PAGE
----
It’s a teaser designed to intrigue you about the stranger they tell you is about to come into your life. Or the life-threatening danger you face in the coming week. Or the money you could miss out on.

It’s at that point you are invited to “please click to go private”.

Clicking private means giving your credit card details. Don’t worry, though. They accept all credit and debit cards. And it’s only £1.50 a minute to type in your question and get your answers.

Unfortunately, I’m not sure some of these psychics are terribly accurate. One psychic told me that I will be giving birth within two years. (They obviously thought that it was the female version of my name.) That’s one of the problems when you’re corresponding by keyboard, rather than voice.

And when I really tested their abilities, they were left wanting. Not one of them could tell me with any certainty whether or not my car would start in the morning. And most of them were completely wrong in their answer to my query about whether or not it was going to rain next Tuesday.

Not one of them was able to tell me where I’d left the remote control for the TV, or where I could buy a monkey. You know, I’m beginning to suspect that some of these psychics aren’t very good.

Just because they say they can see the future and talk to angels doesn’t mean they really can. Which is a shame for the many thousands of individuals, many vulnerable, who – perhaps in desperation – turn to these psychics. They pay vast sums of money for an answer to their problems.

Typing messages back and forth for an hour is going to cost you £90. And I’m not sure there’s much to be gained from that.

But what would I know? I’m not psychic.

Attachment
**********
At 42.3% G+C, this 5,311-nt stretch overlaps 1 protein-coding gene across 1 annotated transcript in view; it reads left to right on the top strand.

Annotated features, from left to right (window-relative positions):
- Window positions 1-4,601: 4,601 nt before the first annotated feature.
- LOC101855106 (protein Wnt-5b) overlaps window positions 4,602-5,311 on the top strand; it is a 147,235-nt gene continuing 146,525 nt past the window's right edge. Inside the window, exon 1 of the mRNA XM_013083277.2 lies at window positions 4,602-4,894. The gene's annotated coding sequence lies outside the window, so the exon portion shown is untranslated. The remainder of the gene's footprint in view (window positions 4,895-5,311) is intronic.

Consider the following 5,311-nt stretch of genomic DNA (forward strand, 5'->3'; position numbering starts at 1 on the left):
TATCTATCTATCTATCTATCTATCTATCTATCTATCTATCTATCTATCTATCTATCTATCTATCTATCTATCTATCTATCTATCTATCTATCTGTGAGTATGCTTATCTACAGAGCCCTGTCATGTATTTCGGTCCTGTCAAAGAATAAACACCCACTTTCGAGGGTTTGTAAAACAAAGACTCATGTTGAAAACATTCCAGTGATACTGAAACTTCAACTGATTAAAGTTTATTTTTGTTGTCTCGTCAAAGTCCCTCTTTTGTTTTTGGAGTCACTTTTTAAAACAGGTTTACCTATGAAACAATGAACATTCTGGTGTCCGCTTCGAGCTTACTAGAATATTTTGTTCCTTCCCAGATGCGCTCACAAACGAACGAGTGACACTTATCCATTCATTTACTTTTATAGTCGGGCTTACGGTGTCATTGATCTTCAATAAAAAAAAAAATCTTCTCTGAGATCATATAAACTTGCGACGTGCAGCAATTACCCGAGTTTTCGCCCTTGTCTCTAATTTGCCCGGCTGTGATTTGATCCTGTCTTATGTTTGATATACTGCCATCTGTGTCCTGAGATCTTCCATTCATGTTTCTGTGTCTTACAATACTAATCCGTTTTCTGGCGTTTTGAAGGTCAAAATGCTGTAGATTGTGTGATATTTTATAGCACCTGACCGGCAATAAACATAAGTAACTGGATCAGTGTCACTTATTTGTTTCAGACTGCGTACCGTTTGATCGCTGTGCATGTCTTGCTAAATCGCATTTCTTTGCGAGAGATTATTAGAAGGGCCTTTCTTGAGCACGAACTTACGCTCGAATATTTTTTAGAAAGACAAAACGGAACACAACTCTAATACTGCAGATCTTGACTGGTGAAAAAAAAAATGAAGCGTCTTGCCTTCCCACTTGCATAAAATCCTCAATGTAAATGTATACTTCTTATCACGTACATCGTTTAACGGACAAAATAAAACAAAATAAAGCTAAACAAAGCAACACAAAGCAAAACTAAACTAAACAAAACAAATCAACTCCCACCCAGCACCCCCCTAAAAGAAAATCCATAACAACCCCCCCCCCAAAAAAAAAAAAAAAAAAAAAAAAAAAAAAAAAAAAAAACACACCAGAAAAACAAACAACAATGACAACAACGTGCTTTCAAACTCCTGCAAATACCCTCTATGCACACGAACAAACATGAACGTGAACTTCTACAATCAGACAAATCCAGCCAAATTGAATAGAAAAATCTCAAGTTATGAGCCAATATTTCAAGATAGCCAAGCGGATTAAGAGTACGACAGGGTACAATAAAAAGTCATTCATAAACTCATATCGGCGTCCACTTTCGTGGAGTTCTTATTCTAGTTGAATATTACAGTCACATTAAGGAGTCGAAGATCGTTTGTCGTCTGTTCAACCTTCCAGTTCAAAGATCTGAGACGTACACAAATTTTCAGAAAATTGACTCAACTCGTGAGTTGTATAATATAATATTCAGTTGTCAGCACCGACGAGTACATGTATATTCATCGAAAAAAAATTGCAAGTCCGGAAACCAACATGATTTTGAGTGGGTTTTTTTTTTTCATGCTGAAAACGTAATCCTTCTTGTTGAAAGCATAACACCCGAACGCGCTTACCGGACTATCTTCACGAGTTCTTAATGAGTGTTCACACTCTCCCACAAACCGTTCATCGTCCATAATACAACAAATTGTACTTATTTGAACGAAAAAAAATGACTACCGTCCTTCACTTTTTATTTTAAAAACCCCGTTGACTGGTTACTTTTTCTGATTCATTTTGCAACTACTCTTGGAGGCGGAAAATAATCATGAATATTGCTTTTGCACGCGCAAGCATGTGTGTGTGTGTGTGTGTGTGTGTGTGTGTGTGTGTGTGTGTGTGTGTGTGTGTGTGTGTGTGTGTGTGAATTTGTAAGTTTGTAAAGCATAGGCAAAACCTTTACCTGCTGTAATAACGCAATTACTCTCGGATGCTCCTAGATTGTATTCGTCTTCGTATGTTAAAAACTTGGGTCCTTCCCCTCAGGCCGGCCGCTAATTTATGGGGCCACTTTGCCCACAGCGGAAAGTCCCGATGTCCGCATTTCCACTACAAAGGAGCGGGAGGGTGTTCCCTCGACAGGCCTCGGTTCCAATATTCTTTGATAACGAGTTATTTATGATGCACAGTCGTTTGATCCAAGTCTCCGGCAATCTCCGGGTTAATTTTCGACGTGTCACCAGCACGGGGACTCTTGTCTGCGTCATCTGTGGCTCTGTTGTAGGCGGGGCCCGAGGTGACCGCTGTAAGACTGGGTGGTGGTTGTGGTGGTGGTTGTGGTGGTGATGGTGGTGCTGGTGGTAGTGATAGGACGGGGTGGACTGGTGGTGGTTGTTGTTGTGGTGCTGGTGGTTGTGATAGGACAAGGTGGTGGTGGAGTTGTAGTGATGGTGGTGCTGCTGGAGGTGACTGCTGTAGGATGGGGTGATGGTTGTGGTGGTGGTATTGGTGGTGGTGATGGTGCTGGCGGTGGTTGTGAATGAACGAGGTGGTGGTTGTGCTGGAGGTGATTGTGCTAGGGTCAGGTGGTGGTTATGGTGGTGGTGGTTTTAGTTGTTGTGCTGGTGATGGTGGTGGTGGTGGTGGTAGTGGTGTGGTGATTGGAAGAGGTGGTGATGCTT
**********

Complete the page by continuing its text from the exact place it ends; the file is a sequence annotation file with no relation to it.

Drew McAdam


February 3, 2013

A wet and windy morning, yet some 200 people went along to the Playhouse Theatre at 11am the other morning. Why? Because it was the Press Launch for The Lion King, coming to the theatre later in the year.

And it wasn’t just for journalists, but for competition winners, too.

I have to say, this was a slick and professional presentation. Well, it would be – it was organised by Disney. And they don’t do things by half.

It started bang on time. Some of the cast members were there in full costume – along with a gospel choir. They performed a clutch of song and dance numbers, right there, just feet from the assembled group.

The representative from Disney gave a slick presentation and slide show – with video segments – on how the costumes and puppets used throughout the show are constructed.

Visit Scotland were brought in to the frame. The Playhouse staff members were polite, attentive and efficient.

Even already, giant advertising posters are everywhere, and the box office is being doubled in size to cope with the demand for tickets. Impressive stuff.

But of course it’s impressive – it’s Disney. They do things properly. They are customer-focused. They do it big, and they do it right.

And that got me thinking. All those sluggish companies and inefficient firms that let us down and break their promises when it comes to everything from delivery times to product quality could do with bringing Disney in to advise them how to run their businesses properly.

Actually, I think some of the captains of industry would look rather fetching in big ears, red shorts, large yellow shoes, and white gloves.

There would be no delays with the trains and transport companies if Disney was at the helm. No standing from London to Carlisle. No surly staff… Yes, Disney would sort it out.

And when when you think about it; a lot of those inefficient and incompetent firms are Mickey Mouse setups. They’re halfway there already.

Drew McAdam